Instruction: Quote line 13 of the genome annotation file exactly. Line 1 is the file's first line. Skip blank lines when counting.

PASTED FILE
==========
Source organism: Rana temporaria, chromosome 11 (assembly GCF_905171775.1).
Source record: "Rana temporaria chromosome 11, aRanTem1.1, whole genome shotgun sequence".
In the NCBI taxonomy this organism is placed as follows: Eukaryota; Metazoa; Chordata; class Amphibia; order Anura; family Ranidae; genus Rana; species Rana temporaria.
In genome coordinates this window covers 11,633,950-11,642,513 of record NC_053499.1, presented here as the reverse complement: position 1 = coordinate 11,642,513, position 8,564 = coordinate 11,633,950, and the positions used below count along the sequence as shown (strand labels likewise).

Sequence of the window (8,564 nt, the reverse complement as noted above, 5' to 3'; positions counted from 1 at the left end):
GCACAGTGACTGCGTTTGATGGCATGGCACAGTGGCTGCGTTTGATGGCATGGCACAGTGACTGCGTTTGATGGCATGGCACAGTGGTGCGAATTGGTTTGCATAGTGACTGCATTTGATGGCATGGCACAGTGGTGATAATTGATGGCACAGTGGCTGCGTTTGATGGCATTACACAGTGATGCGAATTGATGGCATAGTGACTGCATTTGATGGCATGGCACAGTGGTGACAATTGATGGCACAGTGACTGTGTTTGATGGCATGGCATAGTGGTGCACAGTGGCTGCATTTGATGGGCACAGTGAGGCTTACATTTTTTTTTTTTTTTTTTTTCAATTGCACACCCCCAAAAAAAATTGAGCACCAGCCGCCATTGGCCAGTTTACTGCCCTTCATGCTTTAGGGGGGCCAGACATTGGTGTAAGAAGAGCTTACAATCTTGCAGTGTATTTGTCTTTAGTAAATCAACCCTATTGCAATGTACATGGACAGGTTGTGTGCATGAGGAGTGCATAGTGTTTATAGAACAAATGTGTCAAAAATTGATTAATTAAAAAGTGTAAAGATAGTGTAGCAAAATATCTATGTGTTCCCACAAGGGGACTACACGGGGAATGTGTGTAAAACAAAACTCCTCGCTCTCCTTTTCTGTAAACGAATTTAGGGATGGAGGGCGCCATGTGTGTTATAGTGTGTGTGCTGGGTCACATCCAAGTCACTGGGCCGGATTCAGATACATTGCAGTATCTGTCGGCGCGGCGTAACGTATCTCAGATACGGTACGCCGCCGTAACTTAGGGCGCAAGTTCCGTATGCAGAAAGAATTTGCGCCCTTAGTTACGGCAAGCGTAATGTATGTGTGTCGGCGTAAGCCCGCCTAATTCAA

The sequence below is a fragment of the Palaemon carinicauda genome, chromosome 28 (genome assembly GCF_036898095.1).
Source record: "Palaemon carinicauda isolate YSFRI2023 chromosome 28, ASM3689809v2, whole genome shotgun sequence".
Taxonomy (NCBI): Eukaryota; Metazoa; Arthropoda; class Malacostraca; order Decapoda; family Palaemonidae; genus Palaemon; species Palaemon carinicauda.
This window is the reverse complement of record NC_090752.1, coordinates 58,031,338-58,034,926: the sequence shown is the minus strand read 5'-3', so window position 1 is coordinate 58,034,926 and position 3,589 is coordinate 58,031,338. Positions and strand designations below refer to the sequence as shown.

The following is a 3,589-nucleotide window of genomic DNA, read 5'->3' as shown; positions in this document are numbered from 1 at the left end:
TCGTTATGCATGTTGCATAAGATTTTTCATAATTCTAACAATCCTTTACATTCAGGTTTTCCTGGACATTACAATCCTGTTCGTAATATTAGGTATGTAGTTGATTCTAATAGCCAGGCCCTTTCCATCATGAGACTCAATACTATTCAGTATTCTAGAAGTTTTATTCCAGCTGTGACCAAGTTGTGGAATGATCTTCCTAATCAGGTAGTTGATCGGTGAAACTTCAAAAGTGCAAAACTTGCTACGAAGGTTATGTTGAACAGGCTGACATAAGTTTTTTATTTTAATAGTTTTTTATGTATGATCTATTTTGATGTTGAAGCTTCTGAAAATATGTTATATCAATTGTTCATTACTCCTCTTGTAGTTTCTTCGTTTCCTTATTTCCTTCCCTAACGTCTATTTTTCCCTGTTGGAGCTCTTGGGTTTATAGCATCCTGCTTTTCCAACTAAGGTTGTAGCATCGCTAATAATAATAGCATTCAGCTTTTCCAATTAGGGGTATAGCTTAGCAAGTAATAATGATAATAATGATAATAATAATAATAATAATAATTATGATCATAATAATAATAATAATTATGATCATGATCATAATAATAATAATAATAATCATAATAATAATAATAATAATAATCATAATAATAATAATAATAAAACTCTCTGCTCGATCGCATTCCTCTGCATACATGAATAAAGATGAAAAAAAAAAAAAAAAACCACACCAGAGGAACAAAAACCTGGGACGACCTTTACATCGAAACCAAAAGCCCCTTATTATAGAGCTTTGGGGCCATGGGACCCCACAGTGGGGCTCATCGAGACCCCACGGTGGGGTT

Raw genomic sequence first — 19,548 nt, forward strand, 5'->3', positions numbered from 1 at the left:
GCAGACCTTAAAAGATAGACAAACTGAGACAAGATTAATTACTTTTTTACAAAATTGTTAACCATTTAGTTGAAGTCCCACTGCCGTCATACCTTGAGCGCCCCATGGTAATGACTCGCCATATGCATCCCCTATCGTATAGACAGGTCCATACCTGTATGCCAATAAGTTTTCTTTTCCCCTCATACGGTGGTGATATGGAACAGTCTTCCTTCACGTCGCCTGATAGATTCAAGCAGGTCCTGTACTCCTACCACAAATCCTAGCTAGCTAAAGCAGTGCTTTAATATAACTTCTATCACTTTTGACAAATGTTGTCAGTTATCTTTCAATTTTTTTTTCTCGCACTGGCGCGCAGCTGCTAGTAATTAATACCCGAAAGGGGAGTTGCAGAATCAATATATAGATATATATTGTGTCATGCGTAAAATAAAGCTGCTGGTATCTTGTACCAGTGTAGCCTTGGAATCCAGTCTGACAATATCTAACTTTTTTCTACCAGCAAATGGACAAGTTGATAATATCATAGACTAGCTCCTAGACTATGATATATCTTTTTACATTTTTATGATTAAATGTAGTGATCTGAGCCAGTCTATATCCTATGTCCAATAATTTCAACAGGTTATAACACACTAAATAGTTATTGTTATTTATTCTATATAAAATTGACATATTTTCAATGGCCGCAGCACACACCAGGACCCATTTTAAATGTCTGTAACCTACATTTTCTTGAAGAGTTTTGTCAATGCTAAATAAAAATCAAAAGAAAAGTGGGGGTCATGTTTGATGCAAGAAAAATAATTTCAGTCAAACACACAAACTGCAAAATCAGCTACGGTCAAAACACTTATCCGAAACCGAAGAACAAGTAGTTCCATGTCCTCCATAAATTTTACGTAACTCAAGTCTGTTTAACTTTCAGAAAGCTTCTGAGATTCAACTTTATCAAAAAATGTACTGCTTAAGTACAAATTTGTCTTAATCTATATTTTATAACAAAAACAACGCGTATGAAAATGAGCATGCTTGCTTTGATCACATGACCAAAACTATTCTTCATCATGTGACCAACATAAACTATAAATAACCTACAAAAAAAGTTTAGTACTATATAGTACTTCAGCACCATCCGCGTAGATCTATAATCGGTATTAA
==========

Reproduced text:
Raw genomic sequence first — 19,548 nt, forward strand, 5'->3', positions numbered from 1 at the left: